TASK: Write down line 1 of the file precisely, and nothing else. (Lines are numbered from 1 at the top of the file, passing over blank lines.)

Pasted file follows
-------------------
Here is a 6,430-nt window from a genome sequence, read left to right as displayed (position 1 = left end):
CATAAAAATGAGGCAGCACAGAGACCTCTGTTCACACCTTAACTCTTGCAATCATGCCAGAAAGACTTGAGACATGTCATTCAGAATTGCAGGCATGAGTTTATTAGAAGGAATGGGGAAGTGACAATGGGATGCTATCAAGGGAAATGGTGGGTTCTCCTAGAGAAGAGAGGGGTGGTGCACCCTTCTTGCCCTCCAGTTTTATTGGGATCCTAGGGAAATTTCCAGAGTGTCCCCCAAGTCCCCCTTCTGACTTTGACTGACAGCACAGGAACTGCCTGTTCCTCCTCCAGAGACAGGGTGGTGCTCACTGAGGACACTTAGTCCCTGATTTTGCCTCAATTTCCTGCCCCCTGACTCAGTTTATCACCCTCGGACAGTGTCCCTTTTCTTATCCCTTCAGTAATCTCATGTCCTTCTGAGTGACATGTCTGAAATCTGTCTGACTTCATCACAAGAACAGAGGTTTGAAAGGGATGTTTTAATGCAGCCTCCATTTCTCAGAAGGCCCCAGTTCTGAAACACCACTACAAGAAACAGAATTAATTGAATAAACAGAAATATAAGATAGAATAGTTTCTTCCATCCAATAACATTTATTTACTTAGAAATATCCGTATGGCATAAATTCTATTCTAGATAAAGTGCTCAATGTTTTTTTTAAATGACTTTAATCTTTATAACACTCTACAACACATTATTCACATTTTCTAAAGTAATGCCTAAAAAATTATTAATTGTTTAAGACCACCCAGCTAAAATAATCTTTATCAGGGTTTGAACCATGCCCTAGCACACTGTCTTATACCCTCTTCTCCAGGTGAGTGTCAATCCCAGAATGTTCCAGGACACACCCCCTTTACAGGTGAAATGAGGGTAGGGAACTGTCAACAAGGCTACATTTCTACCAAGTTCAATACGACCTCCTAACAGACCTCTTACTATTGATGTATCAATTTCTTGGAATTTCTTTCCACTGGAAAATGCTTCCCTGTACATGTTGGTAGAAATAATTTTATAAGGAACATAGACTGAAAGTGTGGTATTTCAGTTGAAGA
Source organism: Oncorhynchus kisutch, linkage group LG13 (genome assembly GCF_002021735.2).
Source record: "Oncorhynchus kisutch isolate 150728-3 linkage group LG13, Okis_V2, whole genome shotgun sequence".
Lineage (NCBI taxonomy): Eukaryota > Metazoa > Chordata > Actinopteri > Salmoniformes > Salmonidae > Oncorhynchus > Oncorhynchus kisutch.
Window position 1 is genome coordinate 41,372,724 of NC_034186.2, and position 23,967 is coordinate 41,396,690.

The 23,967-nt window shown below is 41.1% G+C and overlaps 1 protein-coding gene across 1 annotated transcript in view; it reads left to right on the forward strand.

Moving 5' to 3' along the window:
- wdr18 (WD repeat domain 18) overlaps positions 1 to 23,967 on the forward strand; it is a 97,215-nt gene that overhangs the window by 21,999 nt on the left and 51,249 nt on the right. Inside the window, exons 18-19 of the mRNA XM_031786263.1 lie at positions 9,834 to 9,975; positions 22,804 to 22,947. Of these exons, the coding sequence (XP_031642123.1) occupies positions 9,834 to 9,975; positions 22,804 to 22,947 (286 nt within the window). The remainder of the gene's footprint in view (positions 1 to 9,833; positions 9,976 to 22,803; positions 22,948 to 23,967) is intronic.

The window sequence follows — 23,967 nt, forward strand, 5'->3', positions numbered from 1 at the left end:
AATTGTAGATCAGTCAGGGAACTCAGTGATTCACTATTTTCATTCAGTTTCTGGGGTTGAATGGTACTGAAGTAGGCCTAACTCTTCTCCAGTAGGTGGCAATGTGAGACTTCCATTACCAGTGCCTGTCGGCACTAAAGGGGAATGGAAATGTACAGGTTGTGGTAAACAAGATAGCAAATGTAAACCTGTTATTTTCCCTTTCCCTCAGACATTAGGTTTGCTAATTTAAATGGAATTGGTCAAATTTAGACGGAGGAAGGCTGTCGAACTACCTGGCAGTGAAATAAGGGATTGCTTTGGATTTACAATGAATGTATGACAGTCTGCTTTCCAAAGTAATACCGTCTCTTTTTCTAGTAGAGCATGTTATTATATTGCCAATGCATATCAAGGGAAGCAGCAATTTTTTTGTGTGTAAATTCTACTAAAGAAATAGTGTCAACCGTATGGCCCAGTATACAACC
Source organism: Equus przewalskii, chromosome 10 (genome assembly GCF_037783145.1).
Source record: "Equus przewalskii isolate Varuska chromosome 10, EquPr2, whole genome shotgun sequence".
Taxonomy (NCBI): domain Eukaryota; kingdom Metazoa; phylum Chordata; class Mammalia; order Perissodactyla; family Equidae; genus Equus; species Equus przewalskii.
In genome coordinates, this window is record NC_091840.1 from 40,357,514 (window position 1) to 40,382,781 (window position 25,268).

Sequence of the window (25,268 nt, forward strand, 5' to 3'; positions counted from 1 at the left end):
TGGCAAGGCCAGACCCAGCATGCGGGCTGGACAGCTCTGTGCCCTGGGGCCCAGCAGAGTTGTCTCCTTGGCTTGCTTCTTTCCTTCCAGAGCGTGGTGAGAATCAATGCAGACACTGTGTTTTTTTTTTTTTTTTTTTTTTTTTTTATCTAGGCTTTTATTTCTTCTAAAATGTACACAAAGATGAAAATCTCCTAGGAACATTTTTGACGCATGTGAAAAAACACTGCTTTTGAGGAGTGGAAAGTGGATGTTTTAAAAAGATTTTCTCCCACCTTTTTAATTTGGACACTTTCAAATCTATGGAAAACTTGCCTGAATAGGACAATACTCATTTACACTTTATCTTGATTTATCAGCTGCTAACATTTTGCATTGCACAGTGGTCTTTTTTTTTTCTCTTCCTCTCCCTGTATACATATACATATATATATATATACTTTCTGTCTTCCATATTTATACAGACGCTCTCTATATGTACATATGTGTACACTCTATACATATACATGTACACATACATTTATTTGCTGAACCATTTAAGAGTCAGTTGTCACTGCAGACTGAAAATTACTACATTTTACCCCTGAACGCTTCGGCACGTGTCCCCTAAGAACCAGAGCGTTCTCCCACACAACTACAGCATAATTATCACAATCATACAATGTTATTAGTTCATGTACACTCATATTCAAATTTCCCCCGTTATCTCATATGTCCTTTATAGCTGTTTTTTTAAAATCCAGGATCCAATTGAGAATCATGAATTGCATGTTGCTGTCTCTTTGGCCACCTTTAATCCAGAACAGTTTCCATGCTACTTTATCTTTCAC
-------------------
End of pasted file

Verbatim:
Here is a 6,430-nt window from a genome sequence, read left to right as displayed (position 1 = left end):